- For Immediate Release:
The U.S. Food and Drug Administration today announced the following actions taken in its ongoing response effort to the COVID-19 pandemic:
- Today, Acting FDA Commissioner Janet Woodcock, M.D. testified before the U.S. Senate Committee on Health, Education, Labor and Pensions in a hearing titled, The Path Forward: A Federal Perspective on the COVID-19 Response. Her congressional testimony can be found here.
- This week, at the FDA SBIA REdI Annual Conference, FDA leaders reflected on the FDA’s use of Emergency Use Authorizations (EUAs) and other resources in making drug, device and biological products available to support the public health response to the COVID-19 pandemic. Day 1 and Day 2 recordings are now available on YouTube. The conference continues through Friday, with additional sessions on devices and biologics.
- Last week, the FDA held a stakeholder call to discuss COVID-19 vaccines, including preliminary reports of Guillain-Barré Syndrome following Janssen COVID-19 vaccination. Here is an excerpt from that call where Dr. Peter Marks, director of the FDA’s Center for Biologics Evaluation and Research discussed the importance of getting vaccinated.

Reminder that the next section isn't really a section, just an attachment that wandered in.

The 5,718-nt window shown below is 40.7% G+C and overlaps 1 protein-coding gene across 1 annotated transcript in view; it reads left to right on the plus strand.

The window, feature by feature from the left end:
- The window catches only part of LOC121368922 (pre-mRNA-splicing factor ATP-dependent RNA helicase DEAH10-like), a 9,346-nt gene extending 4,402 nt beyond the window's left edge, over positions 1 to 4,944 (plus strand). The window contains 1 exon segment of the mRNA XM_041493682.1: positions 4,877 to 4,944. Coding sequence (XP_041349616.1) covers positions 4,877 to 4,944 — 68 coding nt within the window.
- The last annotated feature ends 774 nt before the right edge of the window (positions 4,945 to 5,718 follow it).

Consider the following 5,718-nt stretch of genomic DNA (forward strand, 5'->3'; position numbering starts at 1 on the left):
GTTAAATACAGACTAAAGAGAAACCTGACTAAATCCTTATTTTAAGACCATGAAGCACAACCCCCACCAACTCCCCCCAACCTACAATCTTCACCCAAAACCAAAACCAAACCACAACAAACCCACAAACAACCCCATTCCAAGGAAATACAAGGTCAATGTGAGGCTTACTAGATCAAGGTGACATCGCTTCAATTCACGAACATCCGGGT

- An FDA Consumer Update, Learn More About COVID-19 Vaccines From the FDA, is now available in five additional languages: Spanish, Chinese, Korean, Tagalog, and Vietnamese. See the evidence for each COVID-19 vaccine and the reasoning behind the FDA’s Emergency Use Authorizations (EUAs).
- Testing updates:
- As of today, 396 tests and sample collection devices are authorized by the FDA under emergency use authorizations (EUAs). These include 281 molecular tests and sample collection devices, 85 antibody and other immune response tests and 30 antigen tests. There are 52 molecular authorizations and one antibody authorization that can be used with home-collected samples. There is one molecular prescription at-home test, three antigen prescription at-home tests, five antigen over-the-counter (OTC) at-home tests and two molecular OTC at-home tests.
- The FDA has authorized 11 antigen tests and seven molecular tests for serial screening programs. The FDA has also authorized 576 revisions to EUA authorizations.
The FDA, an agency within the U.S. Department of Health and Human Services, protects the public health by assuring the safety, effectiveness, and security of human and veterinary drugs, vaccines and other biological products for human use, and medical devices. The agency also is responsible for the safety and security of our nation’s food supply, cosmetics, dietary supplements, products that give off electronic radiation, and for regulating tobacco products.
- Jeremy Kahn